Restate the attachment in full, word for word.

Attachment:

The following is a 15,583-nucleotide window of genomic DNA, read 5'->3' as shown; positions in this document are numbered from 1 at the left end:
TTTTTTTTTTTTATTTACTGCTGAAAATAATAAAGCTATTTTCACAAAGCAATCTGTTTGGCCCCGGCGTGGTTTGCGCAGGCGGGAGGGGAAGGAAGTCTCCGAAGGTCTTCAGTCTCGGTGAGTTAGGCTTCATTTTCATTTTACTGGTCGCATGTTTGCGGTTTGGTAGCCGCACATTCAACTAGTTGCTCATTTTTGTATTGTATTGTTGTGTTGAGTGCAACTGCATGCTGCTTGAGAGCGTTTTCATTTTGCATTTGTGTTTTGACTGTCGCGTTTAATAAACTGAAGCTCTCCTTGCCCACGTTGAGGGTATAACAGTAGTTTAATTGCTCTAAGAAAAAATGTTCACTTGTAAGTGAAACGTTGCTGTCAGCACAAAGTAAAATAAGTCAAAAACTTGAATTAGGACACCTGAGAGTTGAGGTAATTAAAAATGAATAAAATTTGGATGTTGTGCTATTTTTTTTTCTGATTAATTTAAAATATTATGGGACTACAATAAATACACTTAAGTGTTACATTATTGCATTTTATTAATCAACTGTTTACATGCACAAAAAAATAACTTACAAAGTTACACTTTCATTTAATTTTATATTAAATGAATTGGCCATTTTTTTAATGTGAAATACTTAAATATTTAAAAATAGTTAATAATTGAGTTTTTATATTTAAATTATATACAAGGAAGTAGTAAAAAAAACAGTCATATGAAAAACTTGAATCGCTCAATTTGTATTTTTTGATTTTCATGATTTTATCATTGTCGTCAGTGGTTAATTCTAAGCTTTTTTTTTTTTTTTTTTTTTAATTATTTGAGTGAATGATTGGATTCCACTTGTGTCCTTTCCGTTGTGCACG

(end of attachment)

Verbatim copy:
The following is a 15,583-nucleotide window of genomic DNA, read 5'->3' as shown; positions in this document are numbered from 1 at the left end:
TTTTTTTTTTTTATTTACTGCTGAAAATAATAAAGCTATTTTCACAAAGCAATCTGTTTGGCCCCGGCGTGGTTTGCGCAGGCGGGAGGGGAAGGAAGTCTCCGAAGGTCTTCAGTCTCGGTGAGTTAGGCTTCATTTTCATTTTACTGGTCGCATGTTTGCGGTTTGGTAGCCGCACATTCAACTAGTTGCTCATTTTTGTATTGTATTGTTGTGTTGAGTGCAACTGCATGCTGCTTGAGAGCGTTTTCATTTTGCATTTGTGTTTTGACTGTCGCGTTTAATAAACTGAAGCTCTCCTTGCCCACGTTGAGGGTATAACAGTAGTTTAATTGCTCTAAGAAAAAATGTTCACTTGTAAGTGAAACGTTGCTGTCAGCACAAAGTAAAATAAGTCAAAAACTTGAATTAGGACACCTGAGAGTTGAGGTAATTAAAAATGAATAAAATTTGGATGTTGTGCTATTTTTTTTTCTGATTAATTTAAAATATTATGGGACTACAATAAATACACTTAAGTGTTACATTATTGCATTTTATTAATCAACTGTTTACATGCACAAAAAAATAACTTACAAAGTTACACTTTCATTTAATTTTATATTAAATGAATTGGCCATTTTTTTAATGTGAAATACTTAAATATTTAAAAATAGTTAATAATTGAGTTTTTATATTTAAATTATATACAAGGAAGTAGTAAAAAAAACAGTCATATGAAAAACTTGAATCGCTCAATTTGTATTTTTTGATTTTCATGATTTTATCATTGTCGTCAGTGGTTAATTCTAAGCTTTTTTTTTTTTTTTTTTTTTAATTATTTGAGTGAATGATTGGATTCCACTTGTGTCCTTTCCGTTGTGCACG